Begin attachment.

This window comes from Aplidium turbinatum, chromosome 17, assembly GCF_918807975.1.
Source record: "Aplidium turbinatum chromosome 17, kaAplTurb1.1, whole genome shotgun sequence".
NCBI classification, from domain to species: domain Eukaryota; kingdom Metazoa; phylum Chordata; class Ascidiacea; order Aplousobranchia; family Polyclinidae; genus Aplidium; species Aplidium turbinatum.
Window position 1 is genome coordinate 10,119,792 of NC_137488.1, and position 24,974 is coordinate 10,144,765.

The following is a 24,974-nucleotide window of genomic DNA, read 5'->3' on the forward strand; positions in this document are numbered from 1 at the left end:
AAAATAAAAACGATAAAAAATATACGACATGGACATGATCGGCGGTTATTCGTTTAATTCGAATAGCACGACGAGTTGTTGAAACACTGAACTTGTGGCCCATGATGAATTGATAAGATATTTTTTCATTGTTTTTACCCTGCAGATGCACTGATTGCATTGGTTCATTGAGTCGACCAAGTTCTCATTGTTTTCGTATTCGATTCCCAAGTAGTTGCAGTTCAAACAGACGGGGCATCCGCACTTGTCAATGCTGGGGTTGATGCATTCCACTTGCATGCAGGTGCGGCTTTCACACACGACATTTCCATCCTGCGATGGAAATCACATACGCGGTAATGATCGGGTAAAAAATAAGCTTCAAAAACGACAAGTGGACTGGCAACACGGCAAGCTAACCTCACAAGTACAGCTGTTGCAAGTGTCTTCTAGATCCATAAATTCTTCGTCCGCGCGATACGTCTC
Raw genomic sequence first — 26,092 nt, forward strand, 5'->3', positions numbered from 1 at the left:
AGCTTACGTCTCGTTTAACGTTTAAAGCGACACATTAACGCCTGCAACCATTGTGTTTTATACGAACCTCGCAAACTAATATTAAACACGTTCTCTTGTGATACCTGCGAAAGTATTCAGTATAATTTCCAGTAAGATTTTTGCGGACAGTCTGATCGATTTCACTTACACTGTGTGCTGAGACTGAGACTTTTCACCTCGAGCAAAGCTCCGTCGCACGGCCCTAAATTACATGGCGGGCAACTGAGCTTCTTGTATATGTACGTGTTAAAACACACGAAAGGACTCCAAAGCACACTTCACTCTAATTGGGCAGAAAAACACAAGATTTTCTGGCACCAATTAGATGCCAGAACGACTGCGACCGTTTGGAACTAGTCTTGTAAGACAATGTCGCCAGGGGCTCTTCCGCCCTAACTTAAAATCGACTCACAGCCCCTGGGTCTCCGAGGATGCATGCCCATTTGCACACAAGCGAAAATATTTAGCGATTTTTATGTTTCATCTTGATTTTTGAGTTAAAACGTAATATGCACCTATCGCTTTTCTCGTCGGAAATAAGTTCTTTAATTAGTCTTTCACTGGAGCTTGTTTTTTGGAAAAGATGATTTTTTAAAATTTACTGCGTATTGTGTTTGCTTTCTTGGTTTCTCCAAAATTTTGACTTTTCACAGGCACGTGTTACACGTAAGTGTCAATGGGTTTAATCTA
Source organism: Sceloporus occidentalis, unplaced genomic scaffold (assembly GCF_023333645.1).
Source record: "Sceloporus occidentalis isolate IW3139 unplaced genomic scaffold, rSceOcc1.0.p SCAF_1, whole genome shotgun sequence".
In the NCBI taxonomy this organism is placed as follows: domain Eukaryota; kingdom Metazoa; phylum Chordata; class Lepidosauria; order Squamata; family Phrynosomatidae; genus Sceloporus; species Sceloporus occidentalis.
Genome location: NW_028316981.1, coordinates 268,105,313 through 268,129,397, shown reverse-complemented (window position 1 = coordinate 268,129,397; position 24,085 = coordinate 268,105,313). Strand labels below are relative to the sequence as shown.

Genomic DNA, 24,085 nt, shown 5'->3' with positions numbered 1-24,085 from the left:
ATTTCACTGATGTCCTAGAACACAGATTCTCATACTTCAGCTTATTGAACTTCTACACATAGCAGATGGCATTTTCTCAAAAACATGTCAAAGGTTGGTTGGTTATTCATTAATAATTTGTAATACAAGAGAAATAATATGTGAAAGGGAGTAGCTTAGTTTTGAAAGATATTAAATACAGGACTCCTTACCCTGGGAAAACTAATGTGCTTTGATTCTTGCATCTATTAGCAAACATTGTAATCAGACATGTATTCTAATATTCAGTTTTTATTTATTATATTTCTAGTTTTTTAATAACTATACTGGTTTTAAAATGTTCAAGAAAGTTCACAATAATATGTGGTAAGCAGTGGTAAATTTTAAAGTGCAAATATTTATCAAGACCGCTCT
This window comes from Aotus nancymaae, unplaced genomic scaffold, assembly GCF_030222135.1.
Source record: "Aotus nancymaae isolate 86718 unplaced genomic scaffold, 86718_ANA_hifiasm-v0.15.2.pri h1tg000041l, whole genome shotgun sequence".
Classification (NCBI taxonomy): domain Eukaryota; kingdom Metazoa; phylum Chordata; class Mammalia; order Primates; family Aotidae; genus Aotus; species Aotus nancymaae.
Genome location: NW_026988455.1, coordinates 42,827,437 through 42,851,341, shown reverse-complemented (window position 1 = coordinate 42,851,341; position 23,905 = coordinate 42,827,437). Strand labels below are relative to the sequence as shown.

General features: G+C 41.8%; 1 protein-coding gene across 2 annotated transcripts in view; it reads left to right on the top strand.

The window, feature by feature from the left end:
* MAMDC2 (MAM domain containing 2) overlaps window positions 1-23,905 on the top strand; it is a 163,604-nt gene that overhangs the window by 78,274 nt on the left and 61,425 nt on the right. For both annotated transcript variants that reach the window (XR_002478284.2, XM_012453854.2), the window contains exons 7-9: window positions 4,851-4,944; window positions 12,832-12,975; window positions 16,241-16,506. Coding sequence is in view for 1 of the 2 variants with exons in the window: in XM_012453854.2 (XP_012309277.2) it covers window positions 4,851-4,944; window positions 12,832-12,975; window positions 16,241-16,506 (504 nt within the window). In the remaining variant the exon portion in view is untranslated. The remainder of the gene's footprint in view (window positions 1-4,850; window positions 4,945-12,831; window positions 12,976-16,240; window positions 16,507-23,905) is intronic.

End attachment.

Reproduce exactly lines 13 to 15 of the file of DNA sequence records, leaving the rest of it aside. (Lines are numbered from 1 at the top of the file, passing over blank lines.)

Genomic DNA, 24,085 nt, shown 5'->3' with positions numbered 1-24,085 from the left:
ATTTCACTGATGTCCTAGAACACAGATTCTCATACTTCAGCTTATTGAACTTCTACACATAGCAGATGGCATTTTCTCAAAAACATGTCAAAGGTTGGTTGGTTATTCATTAATAATTTGTAATACAAGAGAAATAATATGTGAAAGGGAGTAGCTTAGTTTTGAAAGATATTAAATACAGGACTCCTTACCCTGGGAAAACTAATGTGCTTTGATTCTTGCATCTATTAGCAAACATTGTAATCAGACATGTATTCTAATATTCAGTTTTTATTTATTATATTTCTAGTTTTTTAATAACTATACTGGTTTTAAAATGTTCAAGAAAGTTCACAATAATATGTGGTAAGCAGTGGTAAATTTTAAAGTGCAAATATTTATCAAGACCGCTCT
This window comes from Aotus nancymaae, unplaced genomic scaffold, assembly GCF_030222135.1.